Ketoprofen (ketoprofen)

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Actron {Mylan}

Generic Name

ketoprofen, pronounced kee toe PROE fen

Ketoprofen SR (Ketoprofen)

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Ketoprofen Enteric Coated
(Ketoprofen)
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Ketoprofen SR
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Disclaimer

The information contained in this drug guide is intended as an educational resource only. This guide is not exhaustive and does not contain all available information about this drug.This guide is not intended as medical advice for individual conditions or treatment.

The information provided in this guide does not replace the need for the advice and services of medical professionals or the need for medical examination. Always talk to your physician or pharmacist before taking any prescription medication or over the counter drugs (including any supplements) or before making any changes to your treatment. Only your doctor, nurse or pharmacist can provide you with safe and effective advice regarding your drug treatment.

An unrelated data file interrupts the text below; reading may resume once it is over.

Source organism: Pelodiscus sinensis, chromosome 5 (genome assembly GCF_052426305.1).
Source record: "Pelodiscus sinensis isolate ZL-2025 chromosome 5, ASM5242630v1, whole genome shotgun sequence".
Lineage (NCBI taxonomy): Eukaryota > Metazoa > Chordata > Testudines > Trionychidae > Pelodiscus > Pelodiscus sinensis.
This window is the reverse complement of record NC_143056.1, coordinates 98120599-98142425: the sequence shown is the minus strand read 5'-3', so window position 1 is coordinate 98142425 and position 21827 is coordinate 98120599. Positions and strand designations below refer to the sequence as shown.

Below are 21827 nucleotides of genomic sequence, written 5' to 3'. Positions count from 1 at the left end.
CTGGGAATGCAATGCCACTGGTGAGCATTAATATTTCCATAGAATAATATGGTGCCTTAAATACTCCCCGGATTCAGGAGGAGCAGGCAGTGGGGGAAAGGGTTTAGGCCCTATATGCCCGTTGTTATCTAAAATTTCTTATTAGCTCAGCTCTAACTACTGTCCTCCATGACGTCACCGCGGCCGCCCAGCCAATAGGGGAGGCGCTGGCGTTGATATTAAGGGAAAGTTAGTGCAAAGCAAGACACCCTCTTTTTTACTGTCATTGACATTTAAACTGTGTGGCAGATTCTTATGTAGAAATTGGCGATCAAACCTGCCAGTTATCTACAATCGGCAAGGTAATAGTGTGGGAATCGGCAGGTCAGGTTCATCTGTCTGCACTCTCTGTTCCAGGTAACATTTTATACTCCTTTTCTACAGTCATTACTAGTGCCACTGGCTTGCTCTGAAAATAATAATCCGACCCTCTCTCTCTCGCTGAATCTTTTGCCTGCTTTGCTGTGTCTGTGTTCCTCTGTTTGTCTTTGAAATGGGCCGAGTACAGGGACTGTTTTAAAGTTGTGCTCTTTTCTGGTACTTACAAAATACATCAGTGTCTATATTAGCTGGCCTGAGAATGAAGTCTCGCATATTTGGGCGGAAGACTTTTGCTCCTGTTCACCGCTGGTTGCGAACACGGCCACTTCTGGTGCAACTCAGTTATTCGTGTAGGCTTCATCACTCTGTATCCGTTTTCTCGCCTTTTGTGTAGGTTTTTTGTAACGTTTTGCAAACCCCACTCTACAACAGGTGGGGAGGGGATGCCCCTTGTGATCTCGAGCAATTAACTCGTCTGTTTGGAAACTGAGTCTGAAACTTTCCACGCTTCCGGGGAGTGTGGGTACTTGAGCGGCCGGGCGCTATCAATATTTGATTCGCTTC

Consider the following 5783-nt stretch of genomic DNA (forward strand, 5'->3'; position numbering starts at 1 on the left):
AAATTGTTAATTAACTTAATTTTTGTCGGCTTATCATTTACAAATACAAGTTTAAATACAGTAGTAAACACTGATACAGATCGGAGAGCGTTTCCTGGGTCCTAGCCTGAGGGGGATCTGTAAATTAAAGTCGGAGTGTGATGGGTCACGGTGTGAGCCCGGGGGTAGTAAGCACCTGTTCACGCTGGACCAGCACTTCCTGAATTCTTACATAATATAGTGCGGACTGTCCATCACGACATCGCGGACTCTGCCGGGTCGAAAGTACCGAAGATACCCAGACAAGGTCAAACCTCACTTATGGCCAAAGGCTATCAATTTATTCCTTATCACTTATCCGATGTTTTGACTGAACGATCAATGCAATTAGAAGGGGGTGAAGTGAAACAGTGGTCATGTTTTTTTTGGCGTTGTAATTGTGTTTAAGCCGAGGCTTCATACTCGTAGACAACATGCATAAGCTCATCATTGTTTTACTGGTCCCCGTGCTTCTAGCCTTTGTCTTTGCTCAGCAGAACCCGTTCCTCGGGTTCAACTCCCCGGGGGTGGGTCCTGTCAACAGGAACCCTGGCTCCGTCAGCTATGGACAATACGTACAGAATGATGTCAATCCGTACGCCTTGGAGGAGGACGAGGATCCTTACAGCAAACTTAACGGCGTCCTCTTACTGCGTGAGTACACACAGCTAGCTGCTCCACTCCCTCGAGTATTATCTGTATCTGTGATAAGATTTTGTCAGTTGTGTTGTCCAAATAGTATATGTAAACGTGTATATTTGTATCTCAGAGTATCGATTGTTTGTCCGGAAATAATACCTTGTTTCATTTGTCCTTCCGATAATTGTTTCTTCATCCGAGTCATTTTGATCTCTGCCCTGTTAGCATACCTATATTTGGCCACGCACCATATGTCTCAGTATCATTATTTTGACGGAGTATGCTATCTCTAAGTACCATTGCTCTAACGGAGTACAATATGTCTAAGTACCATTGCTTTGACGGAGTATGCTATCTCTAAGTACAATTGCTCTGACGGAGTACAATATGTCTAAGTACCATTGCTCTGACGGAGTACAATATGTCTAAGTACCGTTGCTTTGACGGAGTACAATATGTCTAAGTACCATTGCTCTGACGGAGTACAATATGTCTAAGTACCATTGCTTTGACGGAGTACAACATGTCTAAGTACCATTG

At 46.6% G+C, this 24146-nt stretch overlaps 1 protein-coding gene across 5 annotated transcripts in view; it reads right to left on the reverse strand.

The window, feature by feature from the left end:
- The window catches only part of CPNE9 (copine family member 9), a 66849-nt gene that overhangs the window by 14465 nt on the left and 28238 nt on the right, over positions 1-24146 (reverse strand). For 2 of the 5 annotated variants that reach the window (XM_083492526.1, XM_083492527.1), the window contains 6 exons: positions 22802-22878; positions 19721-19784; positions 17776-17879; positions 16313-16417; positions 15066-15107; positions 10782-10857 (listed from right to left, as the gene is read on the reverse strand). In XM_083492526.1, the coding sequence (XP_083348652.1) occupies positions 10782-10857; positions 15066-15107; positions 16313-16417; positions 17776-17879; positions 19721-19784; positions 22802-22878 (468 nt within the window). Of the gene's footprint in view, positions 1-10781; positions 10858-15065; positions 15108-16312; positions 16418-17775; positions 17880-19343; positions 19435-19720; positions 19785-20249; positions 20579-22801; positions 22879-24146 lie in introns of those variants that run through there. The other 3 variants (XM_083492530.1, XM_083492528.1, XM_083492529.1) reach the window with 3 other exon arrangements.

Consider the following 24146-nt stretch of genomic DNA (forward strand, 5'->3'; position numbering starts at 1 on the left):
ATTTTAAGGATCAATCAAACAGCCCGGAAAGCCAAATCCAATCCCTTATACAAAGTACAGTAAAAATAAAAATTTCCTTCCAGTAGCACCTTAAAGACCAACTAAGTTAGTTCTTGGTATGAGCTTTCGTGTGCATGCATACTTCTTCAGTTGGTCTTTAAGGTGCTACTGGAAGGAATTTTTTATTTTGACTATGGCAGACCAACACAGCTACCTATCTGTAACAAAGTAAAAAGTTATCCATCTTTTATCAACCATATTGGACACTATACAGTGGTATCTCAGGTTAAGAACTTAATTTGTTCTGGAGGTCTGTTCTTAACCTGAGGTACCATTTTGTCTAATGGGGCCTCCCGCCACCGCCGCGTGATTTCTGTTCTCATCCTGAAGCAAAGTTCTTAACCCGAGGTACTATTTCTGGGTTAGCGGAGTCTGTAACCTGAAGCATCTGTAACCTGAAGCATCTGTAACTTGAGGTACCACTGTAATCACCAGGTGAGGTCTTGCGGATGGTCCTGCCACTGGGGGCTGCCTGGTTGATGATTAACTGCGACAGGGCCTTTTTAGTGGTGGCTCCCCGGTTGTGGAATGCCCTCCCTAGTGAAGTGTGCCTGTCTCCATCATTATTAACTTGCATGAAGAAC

The use of the information in this guide is at your sole risk. This information is provided "AS IS" with no warranties to accuracy or timeliness.

**All trademarks and registered trademarks are the property of their respective owners.

 

What is Ketoprofen?

Ketoprofen is a medication to help relieve pain and inflammation caused from arthritis or menstrual pain. Ketoprofen works by reducing the hormones that may cause you inflammation and pain. Ketoprofen may also be used for purposes not indicated in this medication guide.

 

Key Facts About Ketoprofen

Ketoprofen is in a group of drugs called nonsteroidal anti-inflammatory drugs, also known as NSAIDs.